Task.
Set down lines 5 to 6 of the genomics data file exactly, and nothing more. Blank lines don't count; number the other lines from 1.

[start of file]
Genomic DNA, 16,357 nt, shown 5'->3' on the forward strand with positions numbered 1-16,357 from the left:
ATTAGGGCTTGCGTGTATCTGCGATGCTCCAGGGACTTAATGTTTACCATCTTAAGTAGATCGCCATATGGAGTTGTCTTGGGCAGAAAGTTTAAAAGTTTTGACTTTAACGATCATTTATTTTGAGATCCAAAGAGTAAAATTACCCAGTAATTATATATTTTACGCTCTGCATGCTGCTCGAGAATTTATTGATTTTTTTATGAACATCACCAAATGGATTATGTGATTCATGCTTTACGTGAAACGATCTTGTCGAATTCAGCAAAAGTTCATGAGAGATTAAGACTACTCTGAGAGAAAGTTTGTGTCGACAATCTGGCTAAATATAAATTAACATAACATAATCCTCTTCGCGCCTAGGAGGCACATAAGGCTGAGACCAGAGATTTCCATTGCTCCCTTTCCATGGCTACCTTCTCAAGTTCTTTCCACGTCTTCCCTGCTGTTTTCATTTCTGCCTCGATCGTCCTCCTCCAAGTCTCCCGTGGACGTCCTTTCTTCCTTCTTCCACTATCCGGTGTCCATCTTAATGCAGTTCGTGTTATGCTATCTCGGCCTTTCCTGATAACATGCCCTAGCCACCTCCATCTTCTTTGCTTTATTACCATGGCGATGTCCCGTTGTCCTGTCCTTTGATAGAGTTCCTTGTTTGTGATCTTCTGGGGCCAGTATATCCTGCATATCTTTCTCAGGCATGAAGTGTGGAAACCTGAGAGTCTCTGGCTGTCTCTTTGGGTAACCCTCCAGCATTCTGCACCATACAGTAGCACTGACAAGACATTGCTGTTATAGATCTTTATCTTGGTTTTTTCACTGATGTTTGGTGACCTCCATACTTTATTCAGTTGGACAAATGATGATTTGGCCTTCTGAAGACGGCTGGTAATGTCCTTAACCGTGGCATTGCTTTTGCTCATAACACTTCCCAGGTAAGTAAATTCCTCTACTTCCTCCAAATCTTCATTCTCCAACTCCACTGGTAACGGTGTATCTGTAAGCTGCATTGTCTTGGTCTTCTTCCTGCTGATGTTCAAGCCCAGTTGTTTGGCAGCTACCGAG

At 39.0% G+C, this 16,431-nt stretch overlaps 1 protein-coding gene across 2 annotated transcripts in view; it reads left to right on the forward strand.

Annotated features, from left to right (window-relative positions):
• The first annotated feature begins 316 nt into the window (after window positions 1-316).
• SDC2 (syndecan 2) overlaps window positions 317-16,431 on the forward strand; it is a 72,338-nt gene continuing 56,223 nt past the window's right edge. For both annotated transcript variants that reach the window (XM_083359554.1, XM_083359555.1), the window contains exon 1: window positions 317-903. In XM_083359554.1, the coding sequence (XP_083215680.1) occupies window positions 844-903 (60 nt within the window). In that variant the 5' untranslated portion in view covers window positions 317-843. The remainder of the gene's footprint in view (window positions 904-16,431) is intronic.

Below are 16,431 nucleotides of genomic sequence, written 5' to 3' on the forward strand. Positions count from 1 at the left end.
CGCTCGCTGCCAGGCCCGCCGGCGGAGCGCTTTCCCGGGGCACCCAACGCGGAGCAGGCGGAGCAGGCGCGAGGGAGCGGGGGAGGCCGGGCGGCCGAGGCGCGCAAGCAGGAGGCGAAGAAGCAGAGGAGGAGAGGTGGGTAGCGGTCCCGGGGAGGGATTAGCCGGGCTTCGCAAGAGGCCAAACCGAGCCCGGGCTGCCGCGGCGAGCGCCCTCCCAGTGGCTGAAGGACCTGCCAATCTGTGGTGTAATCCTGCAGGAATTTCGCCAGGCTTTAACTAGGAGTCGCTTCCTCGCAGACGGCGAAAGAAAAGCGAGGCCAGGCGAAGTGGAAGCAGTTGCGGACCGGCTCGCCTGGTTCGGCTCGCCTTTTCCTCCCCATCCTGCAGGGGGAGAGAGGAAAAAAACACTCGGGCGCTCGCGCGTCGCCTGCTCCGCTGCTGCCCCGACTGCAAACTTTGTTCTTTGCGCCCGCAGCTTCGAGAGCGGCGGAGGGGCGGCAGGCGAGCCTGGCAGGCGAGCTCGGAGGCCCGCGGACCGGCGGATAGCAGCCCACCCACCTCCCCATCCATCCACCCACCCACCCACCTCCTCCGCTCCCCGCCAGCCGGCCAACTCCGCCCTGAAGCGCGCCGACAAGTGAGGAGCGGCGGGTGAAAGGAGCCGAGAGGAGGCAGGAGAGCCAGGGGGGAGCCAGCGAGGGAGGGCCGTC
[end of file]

• The first annotated feature begins 316 nt into the window (after window positions 1-316).
• SDC2 (syndecan 2) overlaps window positions 317-16,431 on the forward strand; it is a 72,338-nt gene continuing 56,223 nt past the window's right edge. For both annotated transcript variants that reach the window (XM_083359554.1, XM_083359555.1), the window contains exon 1: window positions 317-903. In XM_083359554.1, the coding sequence (XP_083215680.1) occupies window positions 844-903 (60 nt within the window). In that variant the 5' untranslated portion in view covers window positions 317-843. The remainder of the gene's footprint in view (window positions 904-16,431) is intronic.